Preparing wooden furniture for painting – part 1

I’m going to post a two part series about preparing wooden furniture for painting over the next few weeks. Here’s Part One:


If the piece of furniture is unpainted or maybe varnished:

  1. Remove any dirt and grease.
  2. Wash it down with hot water and sugar soap. Wear rubber gloves! That stuff is bad for delicate skin :-(
  3. Give it a stiff brush over to get rid of anything loose or flaking
  4. You can fill small holes and cracks with wood filler.

Warning: Do not use ordinary household spray cleaners! They can stop the new paint from keying (sticking) to the surface.

If the piece is has already got a fairly OK coat of paint, or a light varnish, you may get away with just rub down with fine sandpaper to give the new paint a key. If you are just adding a finish, like crackle, you could just wipe it with sugar soap applied with a sponge

How to use sandpaper

Wooden furniture usually has any serious roughness already removed. Still, to get a good finish you need to use sand-paper There’s is a right and a wrong way of doing this and it makes a big difference to your results.

So long as the surface of the furniture feels only slightly rough, a medium followed by a fine sandpaper will do the job. Hold it perfectly flat against the surface. You can buy special blocks of cork to wrap your sandpaper round and these are definitely worth using. It makes sure your paper is kept in even contact with the wood.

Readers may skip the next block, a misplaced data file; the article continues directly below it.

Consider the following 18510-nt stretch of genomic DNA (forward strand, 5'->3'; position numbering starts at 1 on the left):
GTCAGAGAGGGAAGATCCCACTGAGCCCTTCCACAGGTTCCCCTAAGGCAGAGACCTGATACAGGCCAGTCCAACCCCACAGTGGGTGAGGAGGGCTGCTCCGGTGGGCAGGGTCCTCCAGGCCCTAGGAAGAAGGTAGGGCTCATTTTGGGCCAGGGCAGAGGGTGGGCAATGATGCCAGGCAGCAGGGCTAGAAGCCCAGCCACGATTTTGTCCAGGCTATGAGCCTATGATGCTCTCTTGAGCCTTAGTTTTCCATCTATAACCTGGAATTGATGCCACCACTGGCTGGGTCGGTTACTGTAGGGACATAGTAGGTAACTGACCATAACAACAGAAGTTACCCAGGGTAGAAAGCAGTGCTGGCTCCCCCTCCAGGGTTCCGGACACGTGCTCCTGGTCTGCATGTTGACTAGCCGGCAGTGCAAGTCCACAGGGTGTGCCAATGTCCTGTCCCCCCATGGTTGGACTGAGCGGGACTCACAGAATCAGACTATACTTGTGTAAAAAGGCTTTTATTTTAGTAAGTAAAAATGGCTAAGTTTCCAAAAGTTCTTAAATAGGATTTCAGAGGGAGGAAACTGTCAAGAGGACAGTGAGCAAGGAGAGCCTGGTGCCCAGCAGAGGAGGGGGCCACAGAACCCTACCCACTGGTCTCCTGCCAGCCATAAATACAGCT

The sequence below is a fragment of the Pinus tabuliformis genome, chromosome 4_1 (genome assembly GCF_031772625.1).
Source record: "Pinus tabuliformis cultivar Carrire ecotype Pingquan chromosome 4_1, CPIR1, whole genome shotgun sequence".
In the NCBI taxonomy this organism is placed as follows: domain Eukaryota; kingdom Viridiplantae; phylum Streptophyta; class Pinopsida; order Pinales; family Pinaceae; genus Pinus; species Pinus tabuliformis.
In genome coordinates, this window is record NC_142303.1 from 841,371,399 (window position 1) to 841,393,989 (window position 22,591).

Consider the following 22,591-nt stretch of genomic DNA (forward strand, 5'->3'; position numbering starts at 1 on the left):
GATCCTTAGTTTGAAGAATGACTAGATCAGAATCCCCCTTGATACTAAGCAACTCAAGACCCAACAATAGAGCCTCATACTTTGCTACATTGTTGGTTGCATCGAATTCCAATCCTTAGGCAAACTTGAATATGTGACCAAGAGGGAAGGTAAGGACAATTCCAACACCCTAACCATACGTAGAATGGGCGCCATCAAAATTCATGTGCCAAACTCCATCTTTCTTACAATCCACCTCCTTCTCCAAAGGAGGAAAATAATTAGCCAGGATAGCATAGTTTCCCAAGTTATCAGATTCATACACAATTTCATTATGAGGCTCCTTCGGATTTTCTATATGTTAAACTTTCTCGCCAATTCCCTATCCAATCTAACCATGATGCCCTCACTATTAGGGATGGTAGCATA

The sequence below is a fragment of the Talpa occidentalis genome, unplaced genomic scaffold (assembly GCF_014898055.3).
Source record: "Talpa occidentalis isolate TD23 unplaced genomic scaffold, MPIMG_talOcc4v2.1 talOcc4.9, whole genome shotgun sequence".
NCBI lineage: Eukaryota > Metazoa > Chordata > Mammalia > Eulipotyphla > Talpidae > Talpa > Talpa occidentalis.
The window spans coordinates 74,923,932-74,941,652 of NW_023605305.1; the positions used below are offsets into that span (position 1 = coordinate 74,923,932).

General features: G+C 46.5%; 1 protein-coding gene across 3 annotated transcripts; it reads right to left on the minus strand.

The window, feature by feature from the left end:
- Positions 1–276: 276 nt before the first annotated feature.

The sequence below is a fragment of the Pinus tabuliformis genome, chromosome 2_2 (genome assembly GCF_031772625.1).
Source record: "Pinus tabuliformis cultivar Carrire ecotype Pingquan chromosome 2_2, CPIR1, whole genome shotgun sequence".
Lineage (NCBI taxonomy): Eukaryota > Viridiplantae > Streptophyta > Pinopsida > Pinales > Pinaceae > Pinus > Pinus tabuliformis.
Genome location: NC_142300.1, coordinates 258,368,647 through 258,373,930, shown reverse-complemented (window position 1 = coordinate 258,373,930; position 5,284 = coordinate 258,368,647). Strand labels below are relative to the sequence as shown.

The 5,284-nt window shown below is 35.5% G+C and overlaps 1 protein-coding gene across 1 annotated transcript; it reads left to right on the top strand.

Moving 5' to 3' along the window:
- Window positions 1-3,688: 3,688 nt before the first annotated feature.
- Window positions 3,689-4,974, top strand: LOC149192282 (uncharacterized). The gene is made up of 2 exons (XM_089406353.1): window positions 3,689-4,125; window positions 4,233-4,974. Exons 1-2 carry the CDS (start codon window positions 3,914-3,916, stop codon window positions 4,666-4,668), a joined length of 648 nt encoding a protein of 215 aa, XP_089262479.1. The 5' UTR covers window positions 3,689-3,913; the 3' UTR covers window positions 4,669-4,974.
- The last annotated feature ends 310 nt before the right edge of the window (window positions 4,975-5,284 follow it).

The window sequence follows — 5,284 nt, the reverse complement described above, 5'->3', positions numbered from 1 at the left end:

• Maintain even pressure (otherwise you can make lumps and bumps :-( )
  • Never rub across the grain of the wood (or you can get uneven uptake of paint, dark patches etc :-( ).
  • Sandpaper is graded from very fine to coarse – start with medium & move to fine
  • Finish with black emery paper (called ‘wet-and-dry’) use it with water for a very fine finish.

Sourcing the finishing touches

When you are planning a piece of painted wooden shabby chic it is really important to have a vision of what you want to achieve. Decide on they style you are aiming for, be it New England, European or even Gothic and plan you colour scheme. Then look for fittings to enhance your vision. Occasionally you’ll know as soon as you see the furniture what you will do with it, other times it can sit around for ages waiting for you to be inspired. You can go as far as this preparation stage and then get really stuck!

Sometimes finding the perfect fittings can help.

3 thoughts on “Preparing wooden furniture for painting – part 1”

  1. Sugar Soap in the UK is a cleaning material, (sodium carbonate, sodium phosphate, and sodium silicate as an abrasive.) The powder looks like sugar. It’s available from most DIY stores.
    In the USA it’s TSP. (TSP – often uses less environmentally unfriendly ingredients than actual phosphorus)

  2. That’s very useful information, my furniture is getting into a bit of a state so I’m going to have a go at painting it in the spring.

Comments are closed.